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LINGUIST List 17.2666

Tue Sep 19 2006

Diss: Computational Ling: Sahlgren: 'The Word-Space Model: Using di...'

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        1.    Magnus Sahlgren, The Word-Space Model: Using distributional analysis to represent syntagmatic and paradigmatic relations between words in high-dimensional vector spaces


Message 1: The Word-Space Model: Using distributional analysis to represent syntagmatic and paradigmatic relations between words in high-dimensional vector spaces
Date: 19-Sep-2006
From: Magnus Sahlgren <mangesics.se>
Subject: The Word-Space Model: Using distributional analysis to represent syntagmatic and paradigmatic relations between words in high-dimensional vector spaces


Institution: Stockholm University
Program: Department of Linguistics
Dissertation Status: Completed
Degree Date: 2006

Author: Magnus Sahlgren

Dissertation Title: The Word-Space Model: Using distributional analysis to represent syntagmatic and paradigmatic relations between words in high-dimensional vector spaces

Dissertation URL: http://www.sics.se/~mange/TheWordSpaceModel.pdf

Linguistic Field(s): Computational Linguistics

Dissertation Director:
Jussi Karlgren

Dissertation Abstract:

The word-space model is a computational model of word meaning that
utilizes the distributional patterns of words collected over large
text data to represent semantic similarity between words in terms of
spatial proximity. The model has been used for over a decade, and has
demonstrated its mettle in numerous experiments and applications. It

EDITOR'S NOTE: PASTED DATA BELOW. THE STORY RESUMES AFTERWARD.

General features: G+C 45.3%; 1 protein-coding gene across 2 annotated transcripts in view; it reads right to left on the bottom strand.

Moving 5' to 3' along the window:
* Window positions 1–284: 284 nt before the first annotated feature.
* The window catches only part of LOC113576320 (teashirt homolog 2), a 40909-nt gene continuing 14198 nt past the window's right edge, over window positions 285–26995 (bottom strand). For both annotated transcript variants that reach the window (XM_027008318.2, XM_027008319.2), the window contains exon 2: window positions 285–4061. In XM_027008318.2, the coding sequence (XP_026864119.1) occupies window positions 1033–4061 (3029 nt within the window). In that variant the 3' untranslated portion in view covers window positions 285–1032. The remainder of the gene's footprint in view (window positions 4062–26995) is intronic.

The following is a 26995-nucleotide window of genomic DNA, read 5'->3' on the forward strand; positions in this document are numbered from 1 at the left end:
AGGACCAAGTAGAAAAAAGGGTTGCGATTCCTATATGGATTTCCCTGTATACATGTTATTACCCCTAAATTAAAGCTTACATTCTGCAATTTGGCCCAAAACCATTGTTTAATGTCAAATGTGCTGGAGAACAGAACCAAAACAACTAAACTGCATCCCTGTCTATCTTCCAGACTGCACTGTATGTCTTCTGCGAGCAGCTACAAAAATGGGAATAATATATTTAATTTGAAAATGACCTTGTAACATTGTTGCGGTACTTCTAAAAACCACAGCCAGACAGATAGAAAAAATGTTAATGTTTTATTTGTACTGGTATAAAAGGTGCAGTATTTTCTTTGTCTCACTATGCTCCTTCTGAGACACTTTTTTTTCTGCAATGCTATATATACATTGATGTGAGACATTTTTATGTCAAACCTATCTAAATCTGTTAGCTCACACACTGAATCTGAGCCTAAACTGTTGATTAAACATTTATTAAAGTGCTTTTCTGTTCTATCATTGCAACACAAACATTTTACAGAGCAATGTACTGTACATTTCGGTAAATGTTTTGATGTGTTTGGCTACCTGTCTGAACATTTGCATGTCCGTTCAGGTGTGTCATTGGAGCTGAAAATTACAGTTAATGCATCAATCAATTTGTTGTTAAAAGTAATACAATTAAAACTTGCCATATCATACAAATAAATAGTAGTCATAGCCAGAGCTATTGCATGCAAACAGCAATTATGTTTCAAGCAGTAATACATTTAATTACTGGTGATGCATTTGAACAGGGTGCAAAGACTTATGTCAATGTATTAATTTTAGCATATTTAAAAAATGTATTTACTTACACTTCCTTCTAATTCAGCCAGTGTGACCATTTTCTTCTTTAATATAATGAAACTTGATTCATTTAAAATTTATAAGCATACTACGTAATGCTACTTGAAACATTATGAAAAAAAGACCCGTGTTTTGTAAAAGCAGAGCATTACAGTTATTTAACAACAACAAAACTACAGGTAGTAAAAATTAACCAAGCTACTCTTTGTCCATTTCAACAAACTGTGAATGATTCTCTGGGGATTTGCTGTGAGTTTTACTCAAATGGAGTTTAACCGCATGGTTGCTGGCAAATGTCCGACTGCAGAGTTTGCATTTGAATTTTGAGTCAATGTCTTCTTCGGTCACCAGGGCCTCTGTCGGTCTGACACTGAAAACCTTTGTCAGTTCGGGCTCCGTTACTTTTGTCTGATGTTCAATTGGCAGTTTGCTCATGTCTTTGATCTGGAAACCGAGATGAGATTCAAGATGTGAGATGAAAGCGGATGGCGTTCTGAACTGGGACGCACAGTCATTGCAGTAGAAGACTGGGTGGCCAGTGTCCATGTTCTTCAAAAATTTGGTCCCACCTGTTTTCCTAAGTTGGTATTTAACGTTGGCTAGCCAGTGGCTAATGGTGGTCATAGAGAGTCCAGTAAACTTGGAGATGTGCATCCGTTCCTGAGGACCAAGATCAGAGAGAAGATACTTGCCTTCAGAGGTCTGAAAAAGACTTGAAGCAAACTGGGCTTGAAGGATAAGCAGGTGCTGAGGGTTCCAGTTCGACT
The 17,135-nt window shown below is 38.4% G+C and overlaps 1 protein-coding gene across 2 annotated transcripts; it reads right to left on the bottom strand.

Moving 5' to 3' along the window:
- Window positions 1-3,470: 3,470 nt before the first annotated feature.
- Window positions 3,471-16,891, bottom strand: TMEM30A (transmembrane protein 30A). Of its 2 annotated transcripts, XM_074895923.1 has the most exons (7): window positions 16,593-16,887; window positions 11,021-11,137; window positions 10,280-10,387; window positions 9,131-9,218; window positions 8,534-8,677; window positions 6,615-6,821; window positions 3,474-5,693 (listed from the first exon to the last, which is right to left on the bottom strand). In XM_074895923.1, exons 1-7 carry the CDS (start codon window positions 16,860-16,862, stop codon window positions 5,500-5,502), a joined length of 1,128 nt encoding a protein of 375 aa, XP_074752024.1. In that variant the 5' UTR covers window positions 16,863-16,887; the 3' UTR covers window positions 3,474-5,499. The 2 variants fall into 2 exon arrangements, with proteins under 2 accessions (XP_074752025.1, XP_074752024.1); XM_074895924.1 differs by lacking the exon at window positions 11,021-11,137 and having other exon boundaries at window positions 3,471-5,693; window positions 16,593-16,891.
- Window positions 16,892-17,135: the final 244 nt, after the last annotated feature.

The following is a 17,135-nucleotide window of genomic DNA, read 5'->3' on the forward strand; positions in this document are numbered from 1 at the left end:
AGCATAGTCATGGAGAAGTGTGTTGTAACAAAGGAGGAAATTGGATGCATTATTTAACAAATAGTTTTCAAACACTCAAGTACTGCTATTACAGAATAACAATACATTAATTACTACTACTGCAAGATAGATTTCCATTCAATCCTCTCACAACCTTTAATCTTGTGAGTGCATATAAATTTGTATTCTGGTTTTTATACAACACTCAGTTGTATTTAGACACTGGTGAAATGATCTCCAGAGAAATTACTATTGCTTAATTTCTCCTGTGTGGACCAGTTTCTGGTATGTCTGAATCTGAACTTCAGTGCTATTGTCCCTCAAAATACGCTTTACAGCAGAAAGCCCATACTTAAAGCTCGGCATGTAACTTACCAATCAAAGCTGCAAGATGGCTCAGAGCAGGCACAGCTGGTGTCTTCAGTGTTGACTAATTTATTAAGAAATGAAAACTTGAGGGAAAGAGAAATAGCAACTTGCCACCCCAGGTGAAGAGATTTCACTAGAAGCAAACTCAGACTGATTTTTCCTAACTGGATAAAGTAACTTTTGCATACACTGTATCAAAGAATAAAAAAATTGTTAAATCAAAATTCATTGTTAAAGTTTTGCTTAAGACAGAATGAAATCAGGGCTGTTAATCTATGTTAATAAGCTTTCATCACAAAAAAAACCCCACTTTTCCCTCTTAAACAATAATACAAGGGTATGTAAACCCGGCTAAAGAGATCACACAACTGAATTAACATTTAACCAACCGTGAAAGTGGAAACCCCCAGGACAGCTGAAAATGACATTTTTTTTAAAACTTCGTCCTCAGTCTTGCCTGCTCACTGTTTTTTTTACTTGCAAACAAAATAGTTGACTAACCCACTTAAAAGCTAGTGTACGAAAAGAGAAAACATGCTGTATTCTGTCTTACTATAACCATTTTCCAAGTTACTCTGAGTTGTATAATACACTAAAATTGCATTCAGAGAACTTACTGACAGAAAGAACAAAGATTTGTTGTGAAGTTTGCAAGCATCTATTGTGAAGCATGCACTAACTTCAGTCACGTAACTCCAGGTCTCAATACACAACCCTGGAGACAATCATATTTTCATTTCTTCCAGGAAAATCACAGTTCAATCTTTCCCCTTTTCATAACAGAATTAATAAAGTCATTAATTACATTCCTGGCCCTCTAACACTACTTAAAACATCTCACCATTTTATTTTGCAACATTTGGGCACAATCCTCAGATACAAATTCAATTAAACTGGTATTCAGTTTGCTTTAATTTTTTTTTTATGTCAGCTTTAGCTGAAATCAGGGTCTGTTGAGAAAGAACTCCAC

is now on the verge of moving from research environments to practical
deployment in commercial systems. Although extensively used and
intensively investigated, our theoretical understanding of the
word-space model remains unclear. The question this dissertation
attempts to answer is, 'What kind of semantic information does the
word-space model acquire and represent?'

The answer is derived through an identification and discussion of the
three main theoretical cornerstones of the word-space model: the
geometric metaphor of meaning, the distributional methodology, and the
structuralist meaning theory. It is argued that the word-space model
acquires and represents two different types of relations between words
- syntagmatic or paradigmatic relations - depending on how the
distributional patterns of words are used to accumulate word
spaces. The difference between syntagmatic and paradigmatic word
spaces is empirically demonstrated in a number of experiments,
including comparisons with thesaurus entries, association norms, a
synonym test, a list of antonym pairs, and a record of part-of-speech
assignments.



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